Cisco has asked Mariela Alfonzo, the Founder of State of Place, why there has never been a better time to solve problems with technology. State of Place is quantifying what people love about cities and why it makes economic sense to make them better. Our technology empowers cities to tell data-driven stories about the power of place. We believe that there has‪#‎NeverBetter time to use technology to make places more ‪#‎walkable, livable, and ‪#‎resilient! Do you agree?

Cisco has asked Mariela Alfonzo, the Founder of State of Place, why there has never been a better time to solve problems with technology. State of Place is quantifying what people love about cities and why it makes economic sense to make them better.

Are you striving to enhance walkability and increase qualify of life?

Wow, we cannot believe it's been four years since we published the Brookings Study that established the link between walkability and economic value! Today, we're happy to share that we're close to wrapping up development of our software beta that quantifies the power of place. Our aim is to empower cities and developers struggling to make the case for walkability to tell their own data-driven (economic) stories. We want to help them gain support for their development proposals and visions and help them identify improvements that will produce the biggest bang for their buck. We're currently gathering feedback on our software - if you're striving to enhance walkability and increase qualify of life, we'd love to talk to you and get your perspective on the software:

Call for Interviews with Cities and Developers Striving To Meet Demand for Walkable, Livable Communities

Enabled by funding from the National Science Foundation's Small Business Innovation and Research Grant program, State of Place is developing a predictive urban data analytics platform that ties place to economic value, launching this summer!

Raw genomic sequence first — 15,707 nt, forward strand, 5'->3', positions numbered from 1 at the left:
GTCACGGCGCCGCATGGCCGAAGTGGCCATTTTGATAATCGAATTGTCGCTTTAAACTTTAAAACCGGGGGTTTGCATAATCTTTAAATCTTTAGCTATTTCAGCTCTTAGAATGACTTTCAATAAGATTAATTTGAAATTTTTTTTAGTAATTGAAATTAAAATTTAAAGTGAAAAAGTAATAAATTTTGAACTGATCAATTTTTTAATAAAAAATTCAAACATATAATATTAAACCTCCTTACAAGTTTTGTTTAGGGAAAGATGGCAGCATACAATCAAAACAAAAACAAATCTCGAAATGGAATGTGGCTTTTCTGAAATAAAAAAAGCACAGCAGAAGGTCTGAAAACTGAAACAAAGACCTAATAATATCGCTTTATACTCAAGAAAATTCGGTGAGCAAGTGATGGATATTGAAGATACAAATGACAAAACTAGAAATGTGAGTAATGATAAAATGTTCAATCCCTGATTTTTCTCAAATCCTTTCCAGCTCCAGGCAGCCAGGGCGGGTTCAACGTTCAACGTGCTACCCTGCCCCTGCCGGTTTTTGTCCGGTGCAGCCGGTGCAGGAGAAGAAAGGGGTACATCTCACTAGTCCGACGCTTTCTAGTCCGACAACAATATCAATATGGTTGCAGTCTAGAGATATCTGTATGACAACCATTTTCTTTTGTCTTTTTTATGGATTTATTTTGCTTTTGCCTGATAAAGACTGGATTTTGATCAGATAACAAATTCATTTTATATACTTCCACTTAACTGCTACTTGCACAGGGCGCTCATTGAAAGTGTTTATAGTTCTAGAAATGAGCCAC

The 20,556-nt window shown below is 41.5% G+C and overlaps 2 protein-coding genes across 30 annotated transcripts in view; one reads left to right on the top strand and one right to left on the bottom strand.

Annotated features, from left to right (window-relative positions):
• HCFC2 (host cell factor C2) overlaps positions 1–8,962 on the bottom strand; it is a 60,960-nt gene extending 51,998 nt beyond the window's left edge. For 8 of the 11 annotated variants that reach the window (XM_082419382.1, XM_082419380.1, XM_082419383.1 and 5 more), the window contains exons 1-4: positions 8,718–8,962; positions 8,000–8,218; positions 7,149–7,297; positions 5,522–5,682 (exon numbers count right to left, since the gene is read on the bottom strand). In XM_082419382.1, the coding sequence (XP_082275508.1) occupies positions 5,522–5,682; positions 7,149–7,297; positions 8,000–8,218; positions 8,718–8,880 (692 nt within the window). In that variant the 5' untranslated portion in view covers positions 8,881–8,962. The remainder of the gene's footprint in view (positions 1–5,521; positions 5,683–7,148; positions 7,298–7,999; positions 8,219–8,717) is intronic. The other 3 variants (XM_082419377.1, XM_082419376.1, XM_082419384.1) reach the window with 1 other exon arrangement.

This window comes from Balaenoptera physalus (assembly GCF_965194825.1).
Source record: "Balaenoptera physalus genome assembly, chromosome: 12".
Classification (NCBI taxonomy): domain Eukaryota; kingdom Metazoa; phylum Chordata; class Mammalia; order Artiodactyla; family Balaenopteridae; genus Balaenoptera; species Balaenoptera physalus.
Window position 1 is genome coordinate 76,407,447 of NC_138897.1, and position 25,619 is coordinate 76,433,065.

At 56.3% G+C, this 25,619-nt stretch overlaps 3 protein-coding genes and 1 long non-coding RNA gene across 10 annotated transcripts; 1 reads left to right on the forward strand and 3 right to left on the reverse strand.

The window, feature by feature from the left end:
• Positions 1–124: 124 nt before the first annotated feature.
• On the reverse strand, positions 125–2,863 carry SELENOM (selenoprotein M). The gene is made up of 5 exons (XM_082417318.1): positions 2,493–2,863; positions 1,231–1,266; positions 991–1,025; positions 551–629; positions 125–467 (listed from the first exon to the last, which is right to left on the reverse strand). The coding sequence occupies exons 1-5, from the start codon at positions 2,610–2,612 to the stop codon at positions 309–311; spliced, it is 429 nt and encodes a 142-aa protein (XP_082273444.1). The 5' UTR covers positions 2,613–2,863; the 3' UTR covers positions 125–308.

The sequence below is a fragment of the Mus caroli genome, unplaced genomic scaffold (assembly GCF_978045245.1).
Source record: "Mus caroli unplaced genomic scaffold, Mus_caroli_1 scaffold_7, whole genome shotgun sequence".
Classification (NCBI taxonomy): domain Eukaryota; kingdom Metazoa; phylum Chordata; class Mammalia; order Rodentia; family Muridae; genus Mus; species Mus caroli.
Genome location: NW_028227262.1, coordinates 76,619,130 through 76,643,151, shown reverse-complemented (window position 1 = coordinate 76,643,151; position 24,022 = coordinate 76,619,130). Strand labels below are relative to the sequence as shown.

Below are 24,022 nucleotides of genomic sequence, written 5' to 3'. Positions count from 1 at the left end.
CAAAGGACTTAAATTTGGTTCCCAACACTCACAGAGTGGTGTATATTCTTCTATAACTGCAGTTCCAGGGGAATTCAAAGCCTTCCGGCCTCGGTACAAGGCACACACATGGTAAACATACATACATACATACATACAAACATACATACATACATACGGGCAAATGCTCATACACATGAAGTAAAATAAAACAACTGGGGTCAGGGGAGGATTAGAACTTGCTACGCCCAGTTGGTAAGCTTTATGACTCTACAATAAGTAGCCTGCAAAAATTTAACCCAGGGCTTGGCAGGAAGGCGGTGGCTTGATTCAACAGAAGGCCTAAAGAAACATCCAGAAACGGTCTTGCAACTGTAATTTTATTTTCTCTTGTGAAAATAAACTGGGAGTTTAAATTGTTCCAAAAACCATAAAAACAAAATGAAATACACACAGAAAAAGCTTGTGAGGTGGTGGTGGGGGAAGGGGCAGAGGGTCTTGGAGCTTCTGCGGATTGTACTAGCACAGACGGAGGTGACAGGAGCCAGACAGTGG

To date, we have spoken with over 50 cities and developers to better understand the challenges they face addressing the ever increasing demand for walkability. Among their biggest pain points is convincing stakeholders (lenders, residents, developers, tenants, and staff) that an investment in walkability is actually worth it - both in terms of dollars and cents and quality of life.

We've since been hard at work on a solution to help cities and developers not just heed the fact that walkability is now key to economic competitiveness - but capitalize upon it!

We are now looking to speak with additional cities and developers who are striving to create walkable, livable places and gather their perspectives and advice on our solution. We have also collected a lot of market intelligence that we believe cities and developers would find useful and would like to share those insights.

If you are interested in joining us for a quick 20-minute chat in the next week or two, please book a time with us below. 

Looking forward to connecting.

Mariela Alfonzo, Ph.D.
Founder & CEO
ULI 40 under 40

MVPs as antidotes for zombie cities: Lean Placemaking™ Part Two

 

Last week, I began to lay out my plan to "infect" cities - to unleash an epidemic of Lean Placemaking.

I explained why many cities are zombies - not quite failing, not quite succeeding - but that adopting Lean Startup principles could save them from this fate. I argued that cities have a lot to learn from startups' new disruptive approach to business development: spending less time writing an ultra technical business plan that investors may or may not read or programming the "perfect" app, and focusing more on figuring out the most optimal way to solve people's actual problems. For cities, that means "getting out of the building" and digging into the "place" - both physical and social - they are targeting!